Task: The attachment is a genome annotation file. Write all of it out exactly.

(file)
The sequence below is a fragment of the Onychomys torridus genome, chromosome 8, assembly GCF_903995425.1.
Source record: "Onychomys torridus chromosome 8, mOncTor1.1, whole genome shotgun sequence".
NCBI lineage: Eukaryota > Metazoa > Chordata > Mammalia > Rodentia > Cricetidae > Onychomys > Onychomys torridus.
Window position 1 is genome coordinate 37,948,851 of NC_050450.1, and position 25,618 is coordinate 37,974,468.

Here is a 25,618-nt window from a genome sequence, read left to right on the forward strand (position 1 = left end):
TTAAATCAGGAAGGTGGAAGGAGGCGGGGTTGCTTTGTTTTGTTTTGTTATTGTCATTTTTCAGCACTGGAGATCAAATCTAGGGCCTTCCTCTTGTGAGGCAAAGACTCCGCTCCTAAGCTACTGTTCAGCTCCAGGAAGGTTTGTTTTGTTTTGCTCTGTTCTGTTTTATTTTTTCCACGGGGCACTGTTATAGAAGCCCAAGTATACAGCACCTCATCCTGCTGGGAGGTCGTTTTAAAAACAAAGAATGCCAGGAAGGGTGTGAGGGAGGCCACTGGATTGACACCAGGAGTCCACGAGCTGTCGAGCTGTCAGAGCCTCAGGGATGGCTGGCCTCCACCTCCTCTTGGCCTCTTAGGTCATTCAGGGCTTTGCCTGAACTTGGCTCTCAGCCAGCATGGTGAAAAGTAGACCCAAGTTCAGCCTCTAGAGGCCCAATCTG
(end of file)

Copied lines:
The sequence below is a fragment of the Onychomys torridus genome, chromosome 8, assembly GCF_903995425.1.
Source record: "Onychomys torridus chromosome 8, mOncTor1.1, whole genome shotgun sequence".
NCBI lineage: Eukaryota > Metazoa > Chordata > Mammalia > Rodentia > Cricetidae > Onychomys > Onychomys torridus.
Window position 1 is genome coordinate 37,948,851 of NC_050450.1, and position 25,618 is coordinate 37,974,468.

Here is a 25,618-nt window from a genome sequence, read left to right on the forward strand (position 1 = left end):
TTAAATCAGGAAGGTGGAAGGAGGCGGGGTTGCTTTGTTTTGTTTTGTTATTGTCATTTTTCAGCACTGGAGATCAAATCTAGGGCCTTCCTCTTGTGAGGCAAAGACTCCGCTCCTAAGCTACTGTTCAGCTCCAGGAAGGTTTGTTTTGTTTTGCTCTGTTCTGTTTTATTTTTTCCACGGGGCACTGTTATAGAAGCCCAAGTATACAGCACCTCATCCTGCTGGGAGGTCGTTTTAAAAACAAAGAATGCCAGGAAGGGTGTGAGGGAGGCCACTGGATTGACACCAGGAGTCCACGAGCTGTCGAGCTGTCAGAGCCTCAGGGATGGCTGGCCTCCACCTCCTCTTGGCCTCTTAGGTCATTCAGGGCTTTGCCTGAACTTGGCTCTCAGCCAGCATGGTGAAAAGTAGACCCAAGTTCAGCCTCTAGAGGCCCAATCTG